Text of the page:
Tushnet v. U.S. Immig. & Customs Enforcement, No. 1:15-cv-00907 (D.D.C. filed Mar. 31, 2017)
Thanks to my able counsel Michael Kirkpatrick of Public Citizen, initially assisted by Georgetown students from the Institute for Public Representation. Here, the district court denies ICE’s motion for summary judgment in my FOIA suit, ordering ICE to do further searches/explain why it can’t and to review its redaction of certain elements of industry guides to detecting counterfeits supplied to ICE.
I particularly appreciated the court’s wry summary of how this dispute began, including “Tushnet explained to ICE that an irreverent parody of a recognized trademark does not infringe because it creates no confusion over the item’s provenance.” A bit more:
As reported in the Boston Globe, ICE spokesman Daniel Modricker announced that any item that “debas[es] a mascot—and really anything that denigrates a team—is guaranteed to be contraband.” Nestor Ramos, U.S. Agents Tackle Fake Super Bowl Items, Boston Globe, Jan. 31, 2015).… After reading the article, Professor Tushnet immediately wrote to Modricker seeking clarification of ICE’s position on parody merchandise. Modricker doubled down in his reply: “if one logo [disparages] another logo than it would be infringement.”
When pressed further on ICE’s legal basis for seizing parody items, Modricker looped in attorney Joseph Liberta, Chief of the agency’s Criminal Law section. … Liberta attempted to assuage Tushnet’s concerns by noting that ICE, in consultation with agency and Department of Justice attorneys, relies on “potential fair use provisions and federal circuit-specific case law” when determining whether probable cause supports a seizure. He invited Tushnet to submit a FOIA request to obtain more information about the number of counterfeit seizures ICE had made in recent history. Two weeks later, Tushnet took him up on his offer ….
How do ICE agents determine what to seize? The court explained:
As noted above, the only material that ICE produced in response to Tushnet’s request for training or guidance documents given to ICE agents were 25 instructional guides provided to ICE by various sports leagues and sports apparel companies. Tushnet finds it is “implausible that ICE has no documents of its own” that instruct officers on how to distinguish counterfeit marks. The Court does not share Tushnet’s skepticism on this score. It seems entirely logical that ICE would rely on apparel licensers and manufacturers to point out the unique features of their branded clothing, rather than to expend the resources necessary to develop those guidelines internally.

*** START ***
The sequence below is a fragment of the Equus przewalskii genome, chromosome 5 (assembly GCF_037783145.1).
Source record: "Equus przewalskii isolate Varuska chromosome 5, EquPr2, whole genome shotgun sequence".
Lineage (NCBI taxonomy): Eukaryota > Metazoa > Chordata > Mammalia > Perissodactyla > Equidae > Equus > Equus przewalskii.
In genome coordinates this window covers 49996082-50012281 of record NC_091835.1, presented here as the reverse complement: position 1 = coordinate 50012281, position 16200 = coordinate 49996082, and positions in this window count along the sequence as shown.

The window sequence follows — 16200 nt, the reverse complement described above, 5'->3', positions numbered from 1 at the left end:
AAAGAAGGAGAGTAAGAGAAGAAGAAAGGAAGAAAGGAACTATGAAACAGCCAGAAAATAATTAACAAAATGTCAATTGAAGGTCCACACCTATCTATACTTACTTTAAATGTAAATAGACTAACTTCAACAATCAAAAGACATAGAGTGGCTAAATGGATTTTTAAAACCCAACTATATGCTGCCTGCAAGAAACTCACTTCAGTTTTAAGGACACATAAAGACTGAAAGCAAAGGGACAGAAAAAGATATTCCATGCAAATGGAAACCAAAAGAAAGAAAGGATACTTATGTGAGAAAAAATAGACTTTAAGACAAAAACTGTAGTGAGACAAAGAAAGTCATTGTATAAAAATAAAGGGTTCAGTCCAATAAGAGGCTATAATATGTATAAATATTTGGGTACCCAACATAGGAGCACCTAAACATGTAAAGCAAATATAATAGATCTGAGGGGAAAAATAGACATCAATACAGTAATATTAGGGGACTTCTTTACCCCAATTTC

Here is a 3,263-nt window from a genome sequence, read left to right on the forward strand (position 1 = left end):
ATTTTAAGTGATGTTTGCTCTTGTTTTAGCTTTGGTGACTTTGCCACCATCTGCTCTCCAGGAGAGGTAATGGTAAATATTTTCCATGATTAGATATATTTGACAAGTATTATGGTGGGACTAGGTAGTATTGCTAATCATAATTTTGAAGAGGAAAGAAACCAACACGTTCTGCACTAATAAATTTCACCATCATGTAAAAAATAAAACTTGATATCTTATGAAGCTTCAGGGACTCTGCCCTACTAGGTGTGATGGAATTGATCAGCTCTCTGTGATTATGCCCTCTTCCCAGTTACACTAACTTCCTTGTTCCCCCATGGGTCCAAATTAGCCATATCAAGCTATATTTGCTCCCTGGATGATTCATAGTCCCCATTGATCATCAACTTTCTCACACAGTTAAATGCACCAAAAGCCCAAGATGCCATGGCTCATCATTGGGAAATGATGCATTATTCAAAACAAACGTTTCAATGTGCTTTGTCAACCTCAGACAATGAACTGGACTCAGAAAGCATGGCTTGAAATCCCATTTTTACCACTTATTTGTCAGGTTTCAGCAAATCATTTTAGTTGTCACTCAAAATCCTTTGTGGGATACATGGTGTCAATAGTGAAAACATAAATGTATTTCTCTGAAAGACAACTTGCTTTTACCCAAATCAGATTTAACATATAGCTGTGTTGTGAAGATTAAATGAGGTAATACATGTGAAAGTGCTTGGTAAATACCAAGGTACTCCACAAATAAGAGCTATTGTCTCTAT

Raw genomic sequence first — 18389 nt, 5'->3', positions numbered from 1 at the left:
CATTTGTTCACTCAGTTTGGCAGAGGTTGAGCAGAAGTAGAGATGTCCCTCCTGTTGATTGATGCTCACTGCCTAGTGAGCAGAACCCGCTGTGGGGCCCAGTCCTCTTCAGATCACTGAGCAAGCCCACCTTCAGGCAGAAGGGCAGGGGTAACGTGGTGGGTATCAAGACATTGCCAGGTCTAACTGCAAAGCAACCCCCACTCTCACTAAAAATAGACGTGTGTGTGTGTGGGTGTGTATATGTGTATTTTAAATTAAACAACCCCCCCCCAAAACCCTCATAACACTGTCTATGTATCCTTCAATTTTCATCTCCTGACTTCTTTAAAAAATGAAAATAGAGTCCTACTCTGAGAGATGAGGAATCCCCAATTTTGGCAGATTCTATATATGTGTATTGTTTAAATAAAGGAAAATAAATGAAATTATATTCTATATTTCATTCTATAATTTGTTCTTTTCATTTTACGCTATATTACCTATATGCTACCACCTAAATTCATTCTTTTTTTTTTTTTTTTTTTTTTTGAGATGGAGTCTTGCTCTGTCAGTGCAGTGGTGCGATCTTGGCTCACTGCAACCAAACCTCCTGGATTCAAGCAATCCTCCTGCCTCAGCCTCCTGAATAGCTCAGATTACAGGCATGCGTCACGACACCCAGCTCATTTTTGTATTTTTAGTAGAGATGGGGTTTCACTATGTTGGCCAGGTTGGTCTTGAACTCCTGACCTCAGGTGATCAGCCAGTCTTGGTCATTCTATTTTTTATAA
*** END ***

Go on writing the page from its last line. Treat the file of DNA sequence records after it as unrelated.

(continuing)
But that fact makes it quite important that such guides be legally accurate, rather than overclaiming trademark owners’ rights. It also suggests that Mr. Liberta's initial claims to me about relying on fair use and federal circuit-specific case law were, let's say, unfounded, which is really too bad.
I also partially prevailed on my challenge to the adequacy of ICE’s search, given the disparity in search terms used by field offices, some of which didn’t even use the terms I specifically identified in my request, such as “dilution.”
FOIA Exemption 7(E) authorizes agencies to withhold “records or information compiled for law enforcement purposes [that] would disclose techniques and procedures for law enforcement investigations or prosecutions, or would disclose guidelines for law enforcement investigations or prosecutions if such disclosure could reasonably be expected to risk circumvention of the law.” This creates a relatively low bar for agencies, who must only show logically how releasing information would create a risk of circumvention. On the basis of this exemption, ICE redacted over 300 of the 521 pages of the industry guides it released.
The court reasoned: “[o]n its face, ICE’s justification appears sound: If ICE agents use these guides to distinguish counterfeit goods, revealing the features they look for could help black market manufacturers improve the ‘authenticity’ of their products and potentially avoid detection. This explanation provides a straightforward link between disclosure and potential violations of the law.” Though the court rejected several of my objections, however, it agreed that “there is no legitimate law enforcement purpose in detecting non-counterfeit goods”:
[Tushnet] maintains that some of the material redacted from industry guides might incorrectly characterize clothing as counterfeit when in fact it is a lawful parody. Withholding such material would therefore serve no “legitimate law enforcement purpose” because ICE has no legal authority to seize these items. Tushnet points to a “No Flyers Zone” t-shirt that features the Philadelphia Flyers logo with the Chicago Blackhawks logo imposed over it as one example of an item that was mislabeled as counterfeit in one NHL product guide. The use of the Flyers logo is lawful, according to Tushnet, “because there is no confusion as to whether the Flyers sponsored the shirt.” In addition, Tushnet presents evidence that ICE has seized other items in this same vein, which suggests a potential misunderstanding within the agency as to what constitutes trademark infringement. The examples offered by Tushnet give the Court pause because 7(E) redactions would be inappropriate if there is no risk that a law could be violated, and successful parodies do not violate trademark laws…. Given the evidence Tushnet has produced and the agency’s apparently exclusive reliance on industry guidance to discern trademark infringement, the Court finds that ICE has not sufficiently justified its 7(E) redactions and that a material factual dispute remains regarding the applicability of this exemption.